Who Needs the Minimum Wage?
It’s officially announced: a growing number of full time workers in America can’t live on their wages. President Obama is making it a key piece of his legislation. Protests are being held nationwide by service workers. Voices on all sides agree that the condition of the working class is bad and getting worse. They also know what to do about it: raise the minimum wage. A public debate gets going about how much or how little this should be. What will be the effects? Ideologies from the expected quarters square off: conservative opponents say that raising the minimum wage will hinder the economy and that workers need more chances for business to make profits so that jobs will be created and this will raise wages. Liberals and unions say that raising the minimum wage will not harm the economy, but give it a much-needed boost. The left looks to Seattle’s enactment of a $15 minimum wage as an inspiring example for others to follow. But if the discussion only focuses on the amount, this ignores what the minimum wage is and what its purpose is. What does this tell us about working for wages? And what kind of an economy is this?
The economic law of the wage
A minimum wage is a public policy intervention in the labor market. A few extremists still say it’s a mistake, but there’s nothing new in the current debate. Its been part of capitalism for 100 years in most countries; in the US for at least 70. It has never ended poverty. In fact, poverty has increased.
The reason for the minimum wage is quite simple: if the labor market is left to determine the price of labor, the working class can’t survive. People work because they need money to live, but it turns out they can’t even live from work. Obviously, wages are not calculated according to what workers need.
Wages are paid by business; its interest is making a profit, and profit consists in the difference it can achieve between its costs and its prices. The wage is the decisive means for this. In two ways: a business wants to get as much work as possible for the money it pays and it wants to pay as little as possible. That means longer working hours, more work-loads, faster paces, and – especially today – “flexibility,” meaning that workers are basically available 24/7 to a company, whether they are at work or not, and their free time is a variable of the company’s needs.
For the companies, the money that it pays to workers – the livelihoods of working people – is an annoying cost of doing business. The less they have to pay in wages to get its services, the better it is for them. That’s why companies always pushes the wage down further and further whenever possible. It can’t be low enough as a component of their costs.
Since the employer buys the use of labor for only a certain period of time, it is the employee’s problem whether he or she can afford health care or education or keel over from overwork. The employer is completely free to ignore whether the employee can survive on the sum of money he pays. His only concern is that there is a sufficient supply on the labor market. This might sound like an exaggeration, but the whole debate about a “living wage” is based on the fact – and this is openly proclaimed by politicians – that tens of millions of people in the US are employed in low wage jobs which don’t support them or their families.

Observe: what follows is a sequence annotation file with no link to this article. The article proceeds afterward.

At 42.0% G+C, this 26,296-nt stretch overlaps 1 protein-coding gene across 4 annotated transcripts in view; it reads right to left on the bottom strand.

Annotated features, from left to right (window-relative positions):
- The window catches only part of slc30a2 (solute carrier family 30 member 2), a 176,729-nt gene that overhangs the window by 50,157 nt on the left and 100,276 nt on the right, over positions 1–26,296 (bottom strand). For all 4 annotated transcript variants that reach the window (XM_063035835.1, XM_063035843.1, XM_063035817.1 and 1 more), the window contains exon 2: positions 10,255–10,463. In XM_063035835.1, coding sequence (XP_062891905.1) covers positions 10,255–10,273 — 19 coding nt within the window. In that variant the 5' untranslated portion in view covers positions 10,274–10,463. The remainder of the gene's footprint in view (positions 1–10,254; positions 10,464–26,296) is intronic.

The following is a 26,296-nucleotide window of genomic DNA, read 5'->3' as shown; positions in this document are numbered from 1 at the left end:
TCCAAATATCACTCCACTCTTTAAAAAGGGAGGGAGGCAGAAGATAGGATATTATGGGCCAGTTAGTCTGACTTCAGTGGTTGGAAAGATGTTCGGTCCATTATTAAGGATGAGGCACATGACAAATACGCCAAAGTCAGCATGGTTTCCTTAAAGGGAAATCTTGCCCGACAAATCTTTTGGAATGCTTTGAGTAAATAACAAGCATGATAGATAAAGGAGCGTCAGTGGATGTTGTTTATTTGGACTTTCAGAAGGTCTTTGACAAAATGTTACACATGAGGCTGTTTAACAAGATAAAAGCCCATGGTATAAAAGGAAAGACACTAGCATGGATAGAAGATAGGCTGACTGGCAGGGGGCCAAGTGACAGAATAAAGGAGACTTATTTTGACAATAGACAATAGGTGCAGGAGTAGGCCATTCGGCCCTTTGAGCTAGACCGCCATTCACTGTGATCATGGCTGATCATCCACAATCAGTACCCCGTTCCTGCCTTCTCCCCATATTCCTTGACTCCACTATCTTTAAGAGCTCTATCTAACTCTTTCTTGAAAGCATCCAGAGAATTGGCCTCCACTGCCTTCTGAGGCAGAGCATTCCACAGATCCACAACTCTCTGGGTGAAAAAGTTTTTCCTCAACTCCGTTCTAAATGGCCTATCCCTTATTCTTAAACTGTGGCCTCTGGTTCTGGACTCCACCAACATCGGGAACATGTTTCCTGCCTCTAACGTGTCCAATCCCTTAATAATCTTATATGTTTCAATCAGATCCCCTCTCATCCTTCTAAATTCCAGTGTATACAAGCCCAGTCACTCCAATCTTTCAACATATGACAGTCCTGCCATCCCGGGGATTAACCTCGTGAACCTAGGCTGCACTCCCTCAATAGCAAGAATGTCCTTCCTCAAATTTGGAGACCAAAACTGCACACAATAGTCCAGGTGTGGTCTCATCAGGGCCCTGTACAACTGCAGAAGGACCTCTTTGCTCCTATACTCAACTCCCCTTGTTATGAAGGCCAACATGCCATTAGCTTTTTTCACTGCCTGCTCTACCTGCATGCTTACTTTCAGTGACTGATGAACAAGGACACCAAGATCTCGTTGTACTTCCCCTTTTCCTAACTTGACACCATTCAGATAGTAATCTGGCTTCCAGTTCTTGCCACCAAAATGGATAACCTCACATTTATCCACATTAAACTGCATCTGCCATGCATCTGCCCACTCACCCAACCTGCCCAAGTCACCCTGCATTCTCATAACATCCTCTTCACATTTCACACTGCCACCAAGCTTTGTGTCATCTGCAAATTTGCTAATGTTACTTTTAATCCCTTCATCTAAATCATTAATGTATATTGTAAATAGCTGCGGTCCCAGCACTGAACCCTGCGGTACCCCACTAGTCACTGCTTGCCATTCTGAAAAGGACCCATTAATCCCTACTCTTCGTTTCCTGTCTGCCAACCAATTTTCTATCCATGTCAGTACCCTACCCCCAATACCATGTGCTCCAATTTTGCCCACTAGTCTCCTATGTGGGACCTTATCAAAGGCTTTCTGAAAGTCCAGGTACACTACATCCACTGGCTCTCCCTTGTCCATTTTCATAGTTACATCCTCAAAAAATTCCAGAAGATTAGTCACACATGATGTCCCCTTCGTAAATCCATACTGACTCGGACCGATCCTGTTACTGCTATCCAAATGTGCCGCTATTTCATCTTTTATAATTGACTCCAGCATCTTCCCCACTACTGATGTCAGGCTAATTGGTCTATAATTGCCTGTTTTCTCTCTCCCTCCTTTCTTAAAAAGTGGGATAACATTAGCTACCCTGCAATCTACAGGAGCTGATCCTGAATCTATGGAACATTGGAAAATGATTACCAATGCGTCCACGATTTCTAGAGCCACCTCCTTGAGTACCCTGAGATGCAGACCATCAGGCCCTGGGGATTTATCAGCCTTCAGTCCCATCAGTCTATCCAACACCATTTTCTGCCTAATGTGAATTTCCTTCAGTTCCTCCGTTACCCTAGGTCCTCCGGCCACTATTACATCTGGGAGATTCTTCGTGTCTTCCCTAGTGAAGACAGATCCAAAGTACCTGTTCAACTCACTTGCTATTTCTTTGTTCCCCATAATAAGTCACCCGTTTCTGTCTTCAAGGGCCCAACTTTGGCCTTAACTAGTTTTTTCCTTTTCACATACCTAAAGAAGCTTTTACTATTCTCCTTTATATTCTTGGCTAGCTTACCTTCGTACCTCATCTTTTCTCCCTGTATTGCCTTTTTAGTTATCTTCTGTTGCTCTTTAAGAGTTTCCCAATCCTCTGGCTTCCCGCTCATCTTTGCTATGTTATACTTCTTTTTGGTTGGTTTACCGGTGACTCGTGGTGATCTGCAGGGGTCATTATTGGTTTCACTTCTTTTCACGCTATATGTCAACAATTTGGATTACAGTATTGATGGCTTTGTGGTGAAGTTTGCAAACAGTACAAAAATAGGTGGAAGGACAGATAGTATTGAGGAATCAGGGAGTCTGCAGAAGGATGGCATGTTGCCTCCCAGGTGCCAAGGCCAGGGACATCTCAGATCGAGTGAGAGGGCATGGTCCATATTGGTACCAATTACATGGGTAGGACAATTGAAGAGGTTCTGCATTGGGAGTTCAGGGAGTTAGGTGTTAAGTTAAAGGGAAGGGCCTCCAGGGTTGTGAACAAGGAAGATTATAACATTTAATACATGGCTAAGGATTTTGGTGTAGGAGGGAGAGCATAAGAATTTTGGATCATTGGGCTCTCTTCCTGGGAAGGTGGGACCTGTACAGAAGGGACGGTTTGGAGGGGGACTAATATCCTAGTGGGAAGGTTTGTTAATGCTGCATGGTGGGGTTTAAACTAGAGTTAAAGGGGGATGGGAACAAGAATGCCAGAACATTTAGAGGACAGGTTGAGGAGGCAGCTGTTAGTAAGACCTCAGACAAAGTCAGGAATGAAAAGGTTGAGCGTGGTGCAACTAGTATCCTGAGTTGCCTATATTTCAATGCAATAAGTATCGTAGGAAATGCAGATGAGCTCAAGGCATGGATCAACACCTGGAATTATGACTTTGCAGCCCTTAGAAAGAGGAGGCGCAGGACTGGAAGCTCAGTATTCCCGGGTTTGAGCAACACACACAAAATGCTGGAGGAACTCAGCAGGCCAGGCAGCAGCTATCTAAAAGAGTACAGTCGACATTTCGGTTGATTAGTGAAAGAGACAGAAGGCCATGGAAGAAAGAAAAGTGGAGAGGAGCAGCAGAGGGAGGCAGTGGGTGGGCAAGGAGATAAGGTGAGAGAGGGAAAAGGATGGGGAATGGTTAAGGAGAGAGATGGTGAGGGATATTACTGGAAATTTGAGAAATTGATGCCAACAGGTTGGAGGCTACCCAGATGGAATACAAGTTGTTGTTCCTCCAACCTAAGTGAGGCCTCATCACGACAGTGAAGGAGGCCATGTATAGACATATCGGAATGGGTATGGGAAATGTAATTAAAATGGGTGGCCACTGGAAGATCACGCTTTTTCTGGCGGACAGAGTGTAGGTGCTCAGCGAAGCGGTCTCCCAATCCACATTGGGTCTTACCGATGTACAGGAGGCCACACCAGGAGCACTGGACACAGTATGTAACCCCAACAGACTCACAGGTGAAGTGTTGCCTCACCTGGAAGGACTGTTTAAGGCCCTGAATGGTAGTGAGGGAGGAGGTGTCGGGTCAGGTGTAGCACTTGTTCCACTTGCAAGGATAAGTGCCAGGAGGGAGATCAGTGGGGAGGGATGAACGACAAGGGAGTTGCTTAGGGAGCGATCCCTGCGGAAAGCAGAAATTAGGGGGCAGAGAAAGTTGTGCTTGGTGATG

That’s why a minimum wage has to be guaranteed: the working class has to survive. The wage level is always questioned, but in the last instance it is regulated by the existence of the working class. The ideal for business might be to pay workers nothing at all, but the working class must be able to survive if it’s going to continue to work.
The Democrats, who have successfully been reducing the wage level for years, notice that a large part of the working class can’t support itself. They now seek a raise in the minimum wage. They say to business: “You are employing these people and they are still a burden on society, so you will have to pay more than the free market determines.” This is how the state puts some of the burden back on those who use labor, establishing a minimum wage that has to be paid for the use of the national labor force. It establishes both a floor on income and on the profitable use of labor.
The first reason for this policy is to maintain the working class. But the second reason is to ensure that the capitalist system can continue to make use of a functional working class. Nevertheless, the capitalist class itself is always divided about these policies. While many oppose it, some call for a raise in the minimum wage as a tool in their competition against others who can’t afford to pay for the increase by raising their prices. They calculate that if they take a small hit, someone else will take a bigger hit. But these are not the points of view taken by the state in managing the capitalist economy. The state has to take the national picture into account and sometimes goes against the wishes of its own capitalists to maintain the system.